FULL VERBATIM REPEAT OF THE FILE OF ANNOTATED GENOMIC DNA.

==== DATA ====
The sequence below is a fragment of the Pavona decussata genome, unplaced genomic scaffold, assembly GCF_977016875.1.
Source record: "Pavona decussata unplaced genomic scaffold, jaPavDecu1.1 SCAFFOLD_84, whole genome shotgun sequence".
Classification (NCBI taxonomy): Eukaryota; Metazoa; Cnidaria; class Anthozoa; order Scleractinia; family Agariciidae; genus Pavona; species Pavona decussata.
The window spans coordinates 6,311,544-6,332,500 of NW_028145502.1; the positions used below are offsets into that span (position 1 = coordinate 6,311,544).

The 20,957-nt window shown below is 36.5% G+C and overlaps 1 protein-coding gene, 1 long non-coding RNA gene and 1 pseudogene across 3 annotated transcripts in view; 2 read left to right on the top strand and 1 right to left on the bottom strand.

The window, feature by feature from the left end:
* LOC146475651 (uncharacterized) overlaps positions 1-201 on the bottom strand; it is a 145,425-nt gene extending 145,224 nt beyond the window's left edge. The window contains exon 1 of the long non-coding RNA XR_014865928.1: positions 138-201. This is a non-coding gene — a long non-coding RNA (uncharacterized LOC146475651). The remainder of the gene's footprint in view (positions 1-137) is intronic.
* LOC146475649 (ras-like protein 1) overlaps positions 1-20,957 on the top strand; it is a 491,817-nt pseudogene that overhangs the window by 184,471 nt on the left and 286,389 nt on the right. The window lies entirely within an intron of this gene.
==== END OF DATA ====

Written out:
The sequence below is a fragment of the Pavona decussata genome, unplaced genomic scaffold, assembly GCF_977016875.1.
Source record: "Pavona decussata unplaced genomic scaffold, jaPavDecu1.1 SCAFFOLD_84, whole genome shotgun sequence".
Classification (NCBI taxonomy): Eukaryota; Metazoa; Cnidaria; class Anthozoa; order Scleractinia; family Agariciidae; genus Pavona; species Pavona decussata.
The window spans coordinates 6,311,544-6,332,500 of NW_028145502.1; the positions used below are offsets into that span (position 1 = coordinate 6,311,544).

The 20,957-nt window shown below is 36.5% G+C and overlaps 1 protein-coding gene, 1 long non-coding RNA gene and 1 pseudogene across 3 annotated transcripts in view; 2 read left to right on the top strand and 1 right to left on the bottom strand.

The window, feature by feature from the left end:
* LOC146475651 (uncharacterized) overlaps positions 1-201 on the bottom strand; it is a 145,425-nt gene extending 145,224 nt beyond the window's left edge. The window contains exon 1 of the long non-coding RNA XR_014865928.1: positions 138-201. This is a non-coding gene — a long non-coding RNA (uncharacterized LOC146475651). The remainder of the gene's footprint in view (positions 1-137) is intronic.
* LOC146475649 (ras-like protein 1) overlaps positions 1-20,957 on the top strand; it is a 491,817-nt pseudogene that overhangs the window by 184,471 nt on the left and 286,389 nt on the right. The window lies entirely within an intron of this gene.